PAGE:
“I captured this photo on the South Downs in East Sussex whilst out on a walk with my sister. We spotted this sheep standing well away from its herd. As I slowly approached the fence - trying my best not to scare it - I knelt down beside it and took the photo. Although some may think this image may have looked better and cooler if it were something like a Deer stood in its place, I personally like that it is a sheep because I think many believe that there is not much point taking a photo of a sheep because we see them all the time. I personally think that the image shows to appreciate the landscape around us and not take everything we have for granted.” – Joshua Elphick

Congratulations also go to the winners of this year’s categories:

Classic View winner Leigh Dorey ‘Roman Road’.

Urban Life winner George Robertson ‘Got You’.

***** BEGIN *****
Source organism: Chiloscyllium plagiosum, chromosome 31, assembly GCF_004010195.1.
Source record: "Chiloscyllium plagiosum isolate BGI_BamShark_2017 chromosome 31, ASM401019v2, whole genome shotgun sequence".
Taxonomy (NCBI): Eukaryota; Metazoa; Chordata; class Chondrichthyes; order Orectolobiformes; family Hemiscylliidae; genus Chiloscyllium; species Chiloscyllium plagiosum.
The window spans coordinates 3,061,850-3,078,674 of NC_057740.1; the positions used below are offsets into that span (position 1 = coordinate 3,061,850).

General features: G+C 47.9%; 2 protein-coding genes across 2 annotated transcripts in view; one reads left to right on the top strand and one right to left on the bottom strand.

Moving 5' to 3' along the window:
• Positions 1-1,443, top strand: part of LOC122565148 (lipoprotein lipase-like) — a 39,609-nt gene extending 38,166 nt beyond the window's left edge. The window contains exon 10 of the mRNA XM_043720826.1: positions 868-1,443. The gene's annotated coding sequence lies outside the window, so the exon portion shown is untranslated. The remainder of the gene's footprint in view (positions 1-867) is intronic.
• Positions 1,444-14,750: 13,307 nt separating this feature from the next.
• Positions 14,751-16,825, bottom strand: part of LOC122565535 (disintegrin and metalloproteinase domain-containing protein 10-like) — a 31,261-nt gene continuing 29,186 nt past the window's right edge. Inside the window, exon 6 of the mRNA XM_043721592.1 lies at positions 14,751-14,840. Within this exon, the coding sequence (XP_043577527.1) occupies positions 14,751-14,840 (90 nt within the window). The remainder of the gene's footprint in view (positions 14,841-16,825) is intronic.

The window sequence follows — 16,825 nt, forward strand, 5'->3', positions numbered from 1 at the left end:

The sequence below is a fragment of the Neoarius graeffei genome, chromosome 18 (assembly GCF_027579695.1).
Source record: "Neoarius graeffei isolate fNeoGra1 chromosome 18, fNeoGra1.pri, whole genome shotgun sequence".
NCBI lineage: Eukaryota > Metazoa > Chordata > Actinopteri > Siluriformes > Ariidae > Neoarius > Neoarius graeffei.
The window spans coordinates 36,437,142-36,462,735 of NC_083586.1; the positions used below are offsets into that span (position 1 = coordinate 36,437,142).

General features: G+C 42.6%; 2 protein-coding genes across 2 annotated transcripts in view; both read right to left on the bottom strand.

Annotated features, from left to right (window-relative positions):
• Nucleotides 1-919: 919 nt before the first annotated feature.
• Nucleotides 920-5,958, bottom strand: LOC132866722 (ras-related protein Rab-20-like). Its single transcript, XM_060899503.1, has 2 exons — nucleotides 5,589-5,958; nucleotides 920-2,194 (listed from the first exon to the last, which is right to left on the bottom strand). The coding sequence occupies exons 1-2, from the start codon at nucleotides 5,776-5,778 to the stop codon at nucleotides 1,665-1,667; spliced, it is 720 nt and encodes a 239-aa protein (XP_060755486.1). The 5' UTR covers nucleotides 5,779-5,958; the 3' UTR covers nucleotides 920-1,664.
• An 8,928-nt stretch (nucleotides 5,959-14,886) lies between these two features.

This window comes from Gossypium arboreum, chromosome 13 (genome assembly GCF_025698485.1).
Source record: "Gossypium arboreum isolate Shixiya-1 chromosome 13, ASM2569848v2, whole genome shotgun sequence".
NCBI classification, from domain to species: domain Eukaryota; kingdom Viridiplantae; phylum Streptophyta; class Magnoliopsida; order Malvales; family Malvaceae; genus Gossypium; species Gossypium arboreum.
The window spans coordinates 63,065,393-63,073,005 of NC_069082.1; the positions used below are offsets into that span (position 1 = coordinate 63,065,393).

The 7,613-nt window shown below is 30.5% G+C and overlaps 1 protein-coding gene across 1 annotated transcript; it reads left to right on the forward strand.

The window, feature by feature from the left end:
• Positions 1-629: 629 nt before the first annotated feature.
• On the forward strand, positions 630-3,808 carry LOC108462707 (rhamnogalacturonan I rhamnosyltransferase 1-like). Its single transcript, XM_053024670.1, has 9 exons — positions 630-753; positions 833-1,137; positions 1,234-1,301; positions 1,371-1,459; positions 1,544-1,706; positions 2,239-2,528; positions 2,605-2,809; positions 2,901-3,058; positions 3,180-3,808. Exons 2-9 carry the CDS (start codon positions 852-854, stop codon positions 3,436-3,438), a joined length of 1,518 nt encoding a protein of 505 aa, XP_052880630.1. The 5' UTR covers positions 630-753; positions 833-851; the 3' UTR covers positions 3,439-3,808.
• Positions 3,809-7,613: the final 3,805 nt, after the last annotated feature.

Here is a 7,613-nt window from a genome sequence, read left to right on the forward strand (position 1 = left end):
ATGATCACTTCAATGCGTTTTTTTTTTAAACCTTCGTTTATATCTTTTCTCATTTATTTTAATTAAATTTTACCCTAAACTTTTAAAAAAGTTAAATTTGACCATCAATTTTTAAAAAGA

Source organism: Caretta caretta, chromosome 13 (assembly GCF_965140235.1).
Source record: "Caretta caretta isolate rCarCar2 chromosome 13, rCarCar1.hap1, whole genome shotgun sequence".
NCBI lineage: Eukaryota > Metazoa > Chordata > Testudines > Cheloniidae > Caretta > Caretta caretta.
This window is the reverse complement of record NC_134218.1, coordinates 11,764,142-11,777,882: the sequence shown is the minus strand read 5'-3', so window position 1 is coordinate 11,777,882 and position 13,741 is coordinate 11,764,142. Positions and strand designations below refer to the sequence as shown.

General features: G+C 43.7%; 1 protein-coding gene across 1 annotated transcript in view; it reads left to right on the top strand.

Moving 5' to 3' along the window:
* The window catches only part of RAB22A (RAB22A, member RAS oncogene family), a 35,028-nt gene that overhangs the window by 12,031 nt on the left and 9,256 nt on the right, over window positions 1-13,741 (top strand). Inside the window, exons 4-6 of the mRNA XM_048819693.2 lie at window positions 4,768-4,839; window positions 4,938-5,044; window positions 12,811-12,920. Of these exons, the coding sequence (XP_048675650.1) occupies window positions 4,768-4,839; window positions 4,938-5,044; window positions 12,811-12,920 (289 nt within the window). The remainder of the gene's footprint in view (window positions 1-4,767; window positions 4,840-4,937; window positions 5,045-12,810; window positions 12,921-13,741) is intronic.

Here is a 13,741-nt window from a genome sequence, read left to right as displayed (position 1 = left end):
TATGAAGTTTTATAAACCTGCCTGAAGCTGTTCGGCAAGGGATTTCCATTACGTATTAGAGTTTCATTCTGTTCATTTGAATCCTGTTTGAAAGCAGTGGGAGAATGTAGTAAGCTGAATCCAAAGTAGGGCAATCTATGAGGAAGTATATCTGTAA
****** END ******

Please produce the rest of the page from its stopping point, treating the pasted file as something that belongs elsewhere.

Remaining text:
Your View winner Aleks Gjika ‘Drama at the Lighthouse’.

Black and White winner Neil Burnell ‘Fantasy’.

Congratulations also go to the winners of this year’s Special Awards:

Lines in the Landscape in association with Network Rail winner Brian Nunn ‘Ribblehead’.

Historic Britain in association with The Sunday Times winner Graham Mackay ‘Wallace Monument’.

Changing Landscapes in association with MPB winner Graham Eaton ‘When the Fog Parted’.

Landscapes at Night is association with Light and Land winner Alyn Wallace ‘Protector’.

View 2020 Gallery Here

Categories and Special Awards

Classic View is the category for landscape photography in its purest form; sweeping views that capture the beauty and splendour of the UK in one image.